Time will show if there will be war or intervention in Eritrea, and a water war with Egypt. We will monitor the rumours of war over the coming weeks and months. We shall listen to the oratory of war and why it is necessary for two of the poorest countries on the planet to slaughter each other twice in less than 15 years. Isn’t the 100,000 deaths of the 1998-2000 Ethio-Eritrea war enough? We shall read the dramatic propaganda narratives to be written to create war fever and observe the war hysteria that will be drummed up to bring more misery and suffering to the unfortunate people of the Horn of Africa. If there is war, we shall see the masses of poor people marching to a war they do not want. But for now, no one needs to lose sleep over that prospect. The only war being waged today by Zenawi is a war of mass distraction.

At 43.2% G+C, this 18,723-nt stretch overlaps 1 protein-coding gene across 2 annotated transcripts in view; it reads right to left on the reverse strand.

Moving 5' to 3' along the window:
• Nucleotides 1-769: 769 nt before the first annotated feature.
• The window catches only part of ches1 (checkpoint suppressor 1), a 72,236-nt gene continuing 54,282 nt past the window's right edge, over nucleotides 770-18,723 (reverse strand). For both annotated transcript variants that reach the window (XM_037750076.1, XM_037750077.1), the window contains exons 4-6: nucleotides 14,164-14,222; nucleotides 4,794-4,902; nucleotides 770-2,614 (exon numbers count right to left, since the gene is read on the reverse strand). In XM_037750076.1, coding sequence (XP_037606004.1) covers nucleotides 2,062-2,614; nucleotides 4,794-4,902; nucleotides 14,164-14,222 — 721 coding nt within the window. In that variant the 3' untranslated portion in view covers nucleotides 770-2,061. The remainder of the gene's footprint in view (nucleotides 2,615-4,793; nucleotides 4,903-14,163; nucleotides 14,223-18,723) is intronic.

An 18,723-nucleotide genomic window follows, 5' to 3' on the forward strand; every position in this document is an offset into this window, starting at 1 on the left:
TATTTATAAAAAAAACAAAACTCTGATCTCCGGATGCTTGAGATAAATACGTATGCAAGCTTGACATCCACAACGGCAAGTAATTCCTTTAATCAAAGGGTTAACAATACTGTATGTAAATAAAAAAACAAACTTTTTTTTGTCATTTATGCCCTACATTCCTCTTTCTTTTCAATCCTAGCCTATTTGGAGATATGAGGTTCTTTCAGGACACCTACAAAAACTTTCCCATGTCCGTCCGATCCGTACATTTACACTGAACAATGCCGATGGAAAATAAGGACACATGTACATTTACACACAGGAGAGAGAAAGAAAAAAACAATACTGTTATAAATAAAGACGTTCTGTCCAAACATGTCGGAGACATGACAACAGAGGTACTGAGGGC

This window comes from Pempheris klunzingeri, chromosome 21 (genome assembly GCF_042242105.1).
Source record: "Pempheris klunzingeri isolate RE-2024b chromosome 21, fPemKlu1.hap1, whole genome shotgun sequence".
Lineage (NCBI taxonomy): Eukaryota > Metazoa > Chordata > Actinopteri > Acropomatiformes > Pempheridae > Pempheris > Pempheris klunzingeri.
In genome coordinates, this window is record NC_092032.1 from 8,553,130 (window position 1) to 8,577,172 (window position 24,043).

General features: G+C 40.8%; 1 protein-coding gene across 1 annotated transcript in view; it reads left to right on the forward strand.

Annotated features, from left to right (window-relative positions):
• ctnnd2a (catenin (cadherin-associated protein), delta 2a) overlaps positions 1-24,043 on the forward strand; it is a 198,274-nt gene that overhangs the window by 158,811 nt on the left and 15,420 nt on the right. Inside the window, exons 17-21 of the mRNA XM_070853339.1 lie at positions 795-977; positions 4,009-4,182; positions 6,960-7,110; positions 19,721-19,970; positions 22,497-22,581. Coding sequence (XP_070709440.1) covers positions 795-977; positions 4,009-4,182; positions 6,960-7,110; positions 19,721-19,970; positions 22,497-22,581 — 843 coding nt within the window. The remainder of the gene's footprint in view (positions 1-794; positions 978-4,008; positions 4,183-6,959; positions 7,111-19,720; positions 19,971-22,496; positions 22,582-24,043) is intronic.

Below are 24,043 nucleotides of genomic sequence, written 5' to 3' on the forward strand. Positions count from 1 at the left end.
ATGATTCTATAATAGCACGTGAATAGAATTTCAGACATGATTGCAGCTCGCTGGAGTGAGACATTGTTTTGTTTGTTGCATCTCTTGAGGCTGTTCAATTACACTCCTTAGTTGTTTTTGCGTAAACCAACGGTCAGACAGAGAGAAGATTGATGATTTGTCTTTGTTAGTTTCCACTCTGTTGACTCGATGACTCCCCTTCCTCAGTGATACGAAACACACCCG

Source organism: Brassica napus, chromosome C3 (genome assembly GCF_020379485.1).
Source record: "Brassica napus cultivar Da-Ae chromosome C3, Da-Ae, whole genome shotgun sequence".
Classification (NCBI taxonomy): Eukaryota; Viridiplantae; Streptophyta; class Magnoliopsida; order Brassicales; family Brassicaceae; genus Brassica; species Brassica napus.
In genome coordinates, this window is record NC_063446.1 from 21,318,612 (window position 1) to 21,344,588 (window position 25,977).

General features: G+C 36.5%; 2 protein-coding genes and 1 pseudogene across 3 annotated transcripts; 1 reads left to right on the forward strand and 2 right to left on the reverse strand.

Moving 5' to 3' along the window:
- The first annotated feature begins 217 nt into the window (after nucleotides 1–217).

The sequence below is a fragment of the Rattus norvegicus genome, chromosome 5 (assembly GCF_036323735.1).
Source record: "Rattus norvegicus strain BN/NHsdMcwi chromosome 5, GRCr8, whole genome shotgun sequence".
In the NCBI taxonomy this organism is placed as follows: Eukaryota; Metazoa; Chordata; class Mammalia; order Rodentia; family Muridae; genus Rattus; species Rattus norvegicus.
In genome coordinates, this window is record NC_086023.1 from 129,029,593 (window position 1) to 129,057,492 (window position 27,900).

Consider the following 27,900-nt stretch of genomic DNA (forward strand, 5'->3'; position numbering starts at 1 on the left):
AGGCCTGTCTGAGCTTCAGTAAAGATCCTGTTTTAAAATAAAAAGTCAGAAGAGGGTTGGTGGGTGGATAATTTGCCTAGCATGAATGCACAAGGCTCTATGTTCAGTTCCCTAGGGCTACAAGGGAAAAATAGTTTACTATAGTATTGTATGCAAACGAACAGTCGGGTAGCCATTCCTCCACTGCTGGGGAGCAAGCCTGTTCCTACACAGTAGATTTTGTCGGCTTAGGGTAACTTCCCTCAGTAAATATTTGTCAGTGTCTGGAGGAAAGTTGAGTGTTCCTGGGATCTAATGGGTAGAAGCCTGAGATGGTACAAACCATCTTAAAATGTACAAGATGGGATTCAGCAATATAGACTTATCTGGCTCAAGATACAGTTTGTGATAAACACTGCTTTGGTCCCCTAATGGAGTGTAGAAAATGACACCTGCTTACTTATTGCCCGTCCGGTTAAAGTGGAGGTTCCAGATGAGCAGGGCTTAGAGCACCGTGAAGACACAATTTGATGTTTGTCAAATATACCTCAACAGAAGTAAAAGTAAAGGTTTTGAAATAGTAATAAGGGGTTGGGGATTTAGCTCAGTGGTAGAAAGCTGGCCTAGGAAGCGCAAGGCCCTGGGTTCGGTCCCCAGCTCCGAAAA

It is the scholarly duty of historians, political scientists, journalists, lawyers and others to throw light on repeated historical patterns of war deception to enhance public understanding, and to debunk and unravel the tangled webs of lies and deceit of the war-makers. Herr Goering said, ‘Voice or no voice the people can always be brought to the bidding of the leaders.’ Herr Goering is wrong. The people of North Africa are refusing the ‘bidding of their leaders’. Is it unreasonable to suppose that the people of the Horn of Africa will also refuse the ‘bidding of their leaders’ to become cannon fodder for their dictators?

The common people of Ethiopia do not want war. If there is war, it will be Zenawi’s war. Zenawi has done one ‘fantastic Somalia job’. Another fantastic job in Eritrea is not needed. In any case, there needs to be some serious accounting for the war in Somalia in 2006 and the 1998-2000 war with Eritrea before starting a new war in 2011.

The holier-than-thou dictators ought to remind themselves that, ‘The camel cannot see the crookedness of its own neck.’ Before they go all out to remove other regimes, they should contemplate the simple wisdom of the scriptures: ‘You hypocrite! First take the plank out of your own eye, and then you will see clearly to remove the speck from your brother’s eye.’ In less sublime terms, ‘people who live in glass houses should not throw stones’.